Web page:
And, of course, some situations demand that Maxwell's equations and the Lorentz force be combined with other forces that are not electromagnetic. An obvious example is gravity. A more subtle example, which applies where electrical forces are weakened due to charge balance in a solid or a molecule, is the Casimir force from quantum electrodynamics.

The connection of Maxwell's equations to the rest of the physical world is via the fundamental sources of charges and currents and the forces on them, and also by the properties of physical materials.

Boundary conditions
Although Maxwell's equations apply throughout space and time, practical problems are finite and solutions to Maxwell's equations inside the solution region are joined to the remainder of the universe through boundary conditions and started in time using initial conditions. In some cases, like waveguides or cavity resonators, the solution region is largely isolated from the universe, for example, by metallic walls, and boundary conditions at the walls define the fields with influence of the outside world confined to the input/output ends of the structure. In other cases, the universe at large sometimes is approximated by an artificial absorbing boundary, or, for example for radiating antennas or communication satellites, these boundary conditions can take the form of asymptotic limits imposed upon the solution.

In addition, for example in an optical fiber or thin-film optics, the solution region often is broken up into subregions with their own simplified properties, and the solutions in each subregion must be joined to each other across the subregion interfaces using boundary conditions. Following are some links of a general nature concerning boundary value problems: Examples of boundary value problems, Sturm-Liouville theory, Dirichlet boundary condition, Neumann boundary condition, mixed boundary condition, Cauchy boundary condition, Sommerfeld radiation condition. Needless to say, one must choose the boundary conditions appropriate to the problem being solved.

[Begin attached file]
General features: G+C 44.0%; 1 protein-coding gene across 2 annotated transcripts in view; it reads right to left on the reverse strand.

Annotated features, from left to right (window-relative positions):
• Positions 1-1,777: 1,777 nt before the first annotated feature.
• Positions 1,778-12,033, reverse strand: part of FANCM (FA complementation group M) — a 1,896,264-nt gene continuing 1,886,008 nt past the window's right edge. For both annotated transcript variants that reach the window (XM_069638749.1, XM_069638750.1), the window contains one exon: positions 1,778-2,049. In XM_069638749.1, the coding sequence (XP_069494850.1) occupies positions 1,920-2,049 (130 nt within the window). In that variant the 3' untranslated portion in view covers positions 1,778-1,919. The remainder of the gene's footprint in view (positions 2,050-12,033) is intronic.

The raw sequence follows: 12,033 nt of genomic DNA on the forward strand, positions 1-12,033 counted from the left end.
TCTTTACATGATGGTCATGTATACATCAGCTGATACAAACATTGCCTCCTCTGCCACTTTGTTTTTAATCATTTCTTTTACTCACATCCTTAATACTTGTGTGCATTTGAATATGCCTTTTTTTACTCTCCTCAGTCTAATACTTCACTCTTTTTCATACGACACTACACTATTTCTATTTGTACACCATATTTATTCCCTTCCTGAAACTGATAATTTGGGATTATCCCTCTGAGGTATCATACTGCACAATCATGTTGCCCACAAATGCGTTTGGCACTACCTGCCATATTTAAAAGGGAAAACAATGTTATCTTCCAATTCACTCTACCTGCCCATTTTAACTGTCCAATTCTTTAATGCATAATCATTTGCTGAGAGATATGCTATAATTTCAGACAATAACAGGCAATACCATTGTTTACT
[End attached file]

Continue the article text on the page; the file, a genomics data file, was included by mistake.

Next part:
Gauss's law
describes the relation between the electric field and the distribution of electric charge, as follows:

The formulation of Table 1 is assumed; that is, ρf is the "free" electric charge density (in units of C/m³), not including bound charge from the polarization of a material, and is the electric displacement field (in units of C/m²). For stationary charges in vacuum, the force exerted upon one point charge by another as found from Gauss's law is Coulomb's law.

The equivalent integral form (by the divergence theorem) of Gauss' law is:


S is any fixed, closed surface,
The integral is a surface integral, i.e. is a vector whose magnitude is the area of a differential square on the closed surface A, and whose direction is an outward-facing normal vector, and
Qenclosed is the free charge enclosed within the surface S. (If the surface itself is charged, that gives an extra contribution weighted by a factor 1/2.)

In a linear, isotropic, homogeneous material, with instantaneous response to field changes, D is directly related to the electric field E  via a material-dependent constant called the permittivity, ε:


The material permittivity ε can also be written as ε0 εr where εr is the material's relative permittivity or its dielectric constant. No material (except free space) is precisely linear and isotropic, but many materials are approximately so. The permittivity of free space, or electric constant, is denoted as ε0 (approximately 8.854 pF/m), and appears in:

where, again,  E  is the electric field (in units of V/m), ρt is the total charge density (including bound charges). The formulation of Table 2 is assumed.

Some insight into Gauss' law is found using the Maxwell-Faraday equation:

which shows the solenoidal portion of E is determined by the time variation of the magnetic field. Thus, in electrostatics (that is, when the system is unchanging in time), by Helmholtz decomposition the E-field can be expressed in terms of a scalar field as:

Time independence not only allows E to be expressed as a gradient, but also removes any time-delay in material response (ε independent of time), so the equation determining the electrostatic potential ɸ (r ) is:

which is Poisson's equation in the case where ε is independent of position (that is, when the material is homogeneous). The formulation of Table 1 is assumed. That is, the bound charge is subsumed under the permittivity, and only the free charge is explicit on the right side of the equation.

Gauss's law for magnetism states that the divergence of the magnetic field is always zero (in other words, the magnetic field is a solenoidal vector field):

where is the magnetic B-field (in units of tesla, denoted "T"), also called "magnetic flux density", "magnetic induction", or simply "magnetic field". It is interpreted as saying there is no "magnetic" charge that is the analog of the electric charge, and often this equation is referred to as "the absence of magnetic monopoles". Differently put, the basic entity for magnetism is the magnetic dipole, which orients itself in a magnetic field.

By the divergence theorem, the above divergence equation has an equivalent integral form:

where is an infinitesimal vector corresponding to the area of a differential square on the surface S with an outward facing surface normal defining its direction.

Like the electric field's integral form, this equation works only if the integral is done over a closed surface.